NTSB Briefing: Flight 1282 Accident Investigation Begins
Boeing Industry Safety

NTSB Briefing: Flight 1282 Accident Investigation Begins

N979AK, Alaska Airlines Boeing 737-9 MAX @KSEA. Photo: Michael Rodeback/Airways

DALLAS — National Transportation Safety Board (NTSB) chair Jennifer Homendy held a briefing for the media in Portland, Oregon, at 22:00 local time on the NTSB investigation involving Alaska Airlines (AS) Flight 1282.

The deactivated emergency exit door blowout event is not an incident but an accident, as per the NTSB definition. The NTSB chair introduced Senior Aircraft Accident Investigator John Lovell as the lead investigator and explained the role of the NTSB.

Homendy described the accident as follows: it was the left mid-cabin door that departed the aircraft, which was delivered to AS on November 11, 2023. The mid-door door plug follows the 189-passenger threshold.

The reason why this plane did not come with a door that was not operational was because Boeing configured the aircraft at the customer’s request “to provide more comfort for the passengers,” said the NTSB Chair. A lower number of seats means more room. The airline did not need an emergency exit at that location on that aircraft, and therefore Boeing deactivated or “plugged” it.

Homendy briefly stated that the first pilot was flying at the time, adding that there were no serious injuries, but there were minor ones, including psychological ones.

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NTSB “Party Process”


NTSB arrived in Portland at 3:12 p.m. PST to see the aircraft inside and out. An organizational meeting proceeded to plan and designate the parties for the fact-finding phase of the investigation, or a “Party Process,” that is, bringing technical experts that have access to factual information. They help gather said information with the goal of NTBS doing the final analysis, developing the findings and the probable cause, and issuing the safety recommendations.

Parties include:

  • FAA
  • Boeing
  • AS
  • APA
  • AFA

Technical experts from the NTBS include the following fields:

  • Flight operations
  • Survival factors and cabin safety
  • Structures
  • Aircraft systems, including pressurization systems
  • Metallurgists
  • Meteorologists and ATC team
  • Recorder team

The NTSB Chair announced that tomorrow, Sunday, is the first full day of investigation. Today, Saturday, was for arriving on the scene and for planning. The NTSB does not have information regarding manufacturing design and repair but will have a press briefing tomorrow and in the days ahead.

Image: Google Maps

Comments on US Aviation Safety, Location of Missing Door


NTSB Chair’s statement on safety: “We have the safest aviation system in the world. It is incredibly safe. We are the global gold standard for safety around the world, but we have to maintain that standard. We are very, very fortunate here that this didn’t end up in something more tragic. No one was seated in 26 A and B, where that door plug is.”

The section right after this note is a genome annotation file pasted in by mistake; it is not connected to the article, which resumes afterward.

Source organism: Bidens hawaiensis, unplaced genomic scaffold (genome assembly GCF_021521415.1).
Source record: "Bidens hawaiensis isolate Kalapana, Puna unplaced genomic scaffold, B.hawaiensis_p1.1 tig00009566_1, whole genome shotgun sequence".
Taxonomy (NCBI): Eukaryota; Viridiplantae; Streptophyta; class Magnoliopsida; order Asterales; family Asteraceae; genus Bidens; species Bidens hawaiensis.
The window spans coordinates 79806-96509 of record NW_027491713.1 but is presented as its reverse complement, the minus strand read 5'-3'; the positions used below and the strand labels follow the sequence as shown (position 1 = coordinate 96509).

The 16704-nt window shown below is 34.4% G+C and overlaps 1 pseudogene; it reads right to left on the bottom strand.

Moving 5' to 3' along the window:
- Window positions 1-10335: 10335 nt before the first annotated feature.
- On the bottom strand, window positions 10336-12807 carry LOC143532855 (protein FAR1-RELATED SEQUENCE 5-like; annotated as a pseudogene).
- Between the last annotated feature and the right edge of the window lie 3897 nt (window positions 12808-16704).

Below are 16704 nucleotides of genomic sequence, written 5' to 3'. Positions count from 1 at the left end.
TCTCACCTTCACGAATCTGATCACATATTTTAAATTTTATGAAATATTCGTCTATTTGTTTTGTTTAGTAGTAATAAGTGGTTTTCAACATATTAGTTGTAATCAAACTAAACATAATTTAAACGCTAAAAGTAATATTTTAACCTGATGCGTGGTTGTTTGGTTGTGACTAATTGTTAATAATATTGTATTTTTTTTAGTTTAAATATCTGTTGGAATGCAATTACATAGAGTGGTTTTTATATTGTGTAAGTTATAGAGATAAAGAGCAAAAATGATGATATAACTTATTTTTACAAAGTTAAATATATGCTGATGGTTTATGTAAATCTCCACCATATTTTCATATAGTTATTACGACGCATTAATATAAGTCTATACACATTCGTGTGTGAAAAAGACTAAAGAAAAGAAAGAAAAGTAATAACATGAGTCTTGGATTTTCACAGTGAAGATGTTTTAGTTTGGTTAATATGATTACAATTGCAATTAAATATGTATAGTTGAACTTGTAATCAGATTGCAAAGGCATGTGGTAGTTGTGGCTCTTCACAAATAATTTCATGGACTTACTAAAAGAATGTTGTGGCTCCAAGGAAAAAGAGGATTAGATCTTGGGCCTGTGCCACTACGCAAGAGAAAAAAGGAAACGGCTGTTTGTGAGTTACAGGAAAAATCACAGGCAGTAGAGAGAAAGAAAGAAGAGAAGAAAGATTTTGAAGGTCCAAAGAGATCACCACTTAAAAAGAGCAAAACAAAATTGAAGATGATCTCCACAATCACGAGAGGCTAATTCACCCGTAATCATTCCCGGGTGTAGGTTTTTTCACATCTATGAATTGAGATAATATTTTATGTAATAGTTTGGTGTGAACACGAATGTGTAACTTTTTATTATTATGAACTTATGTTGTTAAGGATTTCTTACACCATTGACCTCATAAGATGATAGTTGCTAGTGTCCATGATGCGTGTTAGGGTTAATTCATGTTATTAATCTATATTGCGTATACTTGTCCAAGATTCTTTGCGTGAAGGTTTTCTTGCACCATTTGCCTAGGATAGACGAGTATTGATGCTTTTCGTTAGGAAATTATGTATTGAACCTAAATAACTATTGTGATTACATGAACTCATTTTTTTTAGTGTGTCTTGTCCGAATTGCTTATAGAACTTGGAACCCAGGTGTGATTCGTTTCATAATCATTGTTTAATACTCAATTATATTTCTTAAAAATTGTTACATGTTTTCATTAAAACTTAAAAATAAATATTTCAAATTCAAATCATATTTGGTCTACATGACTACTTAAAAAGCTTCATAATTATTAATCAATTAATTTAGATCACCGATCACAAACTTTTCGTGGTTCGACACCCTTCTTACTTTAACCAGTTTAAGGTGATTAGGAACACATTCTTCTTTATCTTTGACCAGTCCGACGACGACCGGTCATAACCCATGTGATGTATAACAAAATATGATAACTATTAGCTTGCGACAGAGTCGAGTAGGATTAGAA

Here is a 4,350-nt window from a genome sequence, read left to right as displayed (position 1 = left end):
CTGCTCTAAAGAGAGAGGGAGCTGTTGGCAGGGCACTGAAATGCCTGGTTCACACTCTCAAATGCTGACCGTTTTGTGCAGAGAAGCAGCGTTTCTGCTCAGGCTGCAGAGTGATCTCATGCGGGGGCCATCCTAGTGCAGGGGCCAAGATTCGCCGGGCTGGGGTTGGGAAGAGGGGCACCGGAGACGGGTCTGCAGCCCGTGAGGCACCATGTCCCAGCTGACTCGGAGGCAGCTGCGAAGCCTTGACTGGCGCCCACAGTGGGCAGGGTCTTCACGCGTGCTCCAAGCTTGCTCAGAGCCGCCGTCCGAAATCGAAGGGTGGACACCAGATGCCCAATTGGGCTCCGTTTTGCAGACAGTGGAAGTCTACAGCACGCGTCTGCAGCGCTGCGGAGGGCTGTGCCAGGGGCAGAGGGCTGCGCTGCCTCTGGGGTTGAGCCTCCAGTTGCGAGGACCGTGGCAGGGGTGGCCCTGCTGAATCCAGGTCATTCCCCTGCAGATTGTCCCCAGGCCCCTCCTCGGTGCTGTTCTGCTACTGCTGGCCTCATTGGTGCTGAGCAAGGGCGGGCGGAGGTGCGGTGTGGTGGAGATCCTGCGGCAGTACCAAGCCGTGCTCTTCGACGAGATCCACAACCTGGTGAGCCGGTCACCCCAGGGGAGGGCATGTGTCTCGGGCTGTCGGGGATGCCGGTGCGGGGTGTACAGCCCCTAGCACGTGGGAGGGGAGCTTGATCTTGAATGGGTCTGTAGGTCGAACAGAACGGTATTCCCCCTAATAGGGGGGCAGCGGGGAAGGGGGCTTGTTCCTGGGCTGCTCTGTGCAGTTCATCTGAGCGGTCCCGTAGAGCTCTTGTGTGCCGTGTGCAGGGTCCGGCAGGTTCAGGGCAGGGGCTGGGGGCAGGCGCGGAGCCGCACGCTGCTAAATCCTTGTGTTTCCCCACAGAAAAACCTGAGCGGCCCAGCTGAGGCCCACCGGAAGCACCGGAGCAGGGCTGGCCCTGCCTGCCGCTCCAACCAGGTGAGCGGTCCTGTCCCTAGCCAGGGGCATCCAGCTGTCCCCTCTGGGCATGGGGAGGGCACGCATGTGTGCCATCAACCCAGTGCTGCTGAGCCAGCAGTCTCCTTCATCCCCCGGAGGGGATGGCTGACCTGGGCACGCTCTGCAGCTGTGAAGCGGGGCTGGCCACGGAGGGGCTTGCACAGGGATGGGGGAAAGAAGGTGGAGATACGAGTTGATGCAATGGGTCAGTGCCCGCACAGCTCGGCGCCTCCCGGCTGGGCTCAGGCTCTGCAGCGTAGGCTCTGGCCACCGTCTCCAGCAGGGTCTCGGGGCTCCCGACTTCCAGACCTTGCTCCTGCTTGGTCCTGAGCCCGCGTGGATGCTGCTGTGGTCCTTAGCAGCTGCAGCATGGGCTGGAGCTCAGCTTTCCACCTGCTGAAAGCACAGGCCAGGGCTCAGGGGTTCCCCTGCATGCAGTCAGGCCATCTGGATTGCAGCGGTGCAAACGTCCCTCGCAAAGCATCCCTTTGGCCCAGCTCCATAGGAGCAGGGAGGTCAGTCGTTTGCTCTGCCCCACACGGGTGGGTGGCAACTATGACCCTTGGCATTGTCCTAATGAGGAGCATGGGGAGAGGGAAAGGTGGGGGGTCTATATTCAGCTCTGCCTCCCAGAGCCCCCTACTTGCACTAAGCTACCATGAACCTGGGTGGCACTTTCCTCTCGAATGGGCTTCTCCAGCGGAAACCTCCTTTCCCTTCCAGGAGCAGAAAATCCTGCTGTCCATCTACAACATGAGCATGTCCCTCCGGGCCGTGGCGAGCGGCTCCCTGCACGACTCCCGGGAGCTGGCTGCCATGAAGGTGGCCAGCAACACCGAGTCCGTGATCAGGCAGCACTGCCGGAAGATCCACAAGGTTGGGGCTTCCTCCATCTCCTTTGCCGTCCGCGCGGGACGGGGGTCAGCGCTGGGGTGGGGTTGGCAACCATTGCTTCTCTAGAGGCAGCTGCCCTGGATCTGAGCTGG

Homendy confirmed that the AS Boeing 737-9 was only 10 minutes out from the airport when the door blew. The Boeing 737-9 was at 1600 feet; therefore, it was not at cruise speed, the flight phase when passengers could freely walk about the aircraft.

She commended the Port of Portland police department and fire department. She also thanked the FBI, which is helping with equipment to locate the door and components that came off the aircraft during the flight.

From looking at radar data, the NTSB believes that the door is around Barns Road, near I-217 in the Cedars Hills neighborhood, urging the public to contact local law enforcement and witness@ntsb.gov. The NTSB is also looking for photos and videos from inside the aircraft.

The Chair stated that the FAA and airlines would probably provide a timeframe for how long the Boeing 737-9 MAX inspections will take, not the NTSB.

State of the Aircraft, Investigation


Homendy described that seats 26A and 25A’s headrests were gone. On 26A, part of the back of the seat was also missing. There were some clothing items in the area. Additionally, the stop portions of the doors are still intact on the door. NTSB will compare the right door to the left blow-out door.

She also said the NTSB’s investigation could be very broad; “nothing is excluded,” but they can also hone into certain areas as the investigation moves on. The NTSB cannot say anything regarding the aircraft’s certification at this time.

There is still no information as to the cause of the blowout, but NTSB investigators will look at the maintenance records and any repairs, even though the aircraft is brand new. They will also look at the pressurization system, the door itself, and the components around the door, like the stop fittings and hinges.

They will also want to know about training and qualifications, as well as the safety briefings that were provided and what occurred during the accident scenario itself concerning emergency operations and egress, among other things.

John Lovell represented the U.S. in Ethiopia in the Boeing 737 MAX crash investigation there. His impression of the AS Flight 1282 accident was that he was very grateful that it occurred during a phase of the flight when “it was not more catastrophic.”

This is a developing story.


Featured image: N979AK, Alaska Airlines Boeing 737-9 MAX @KSEA. Photo: Michael Rodeback/Airways

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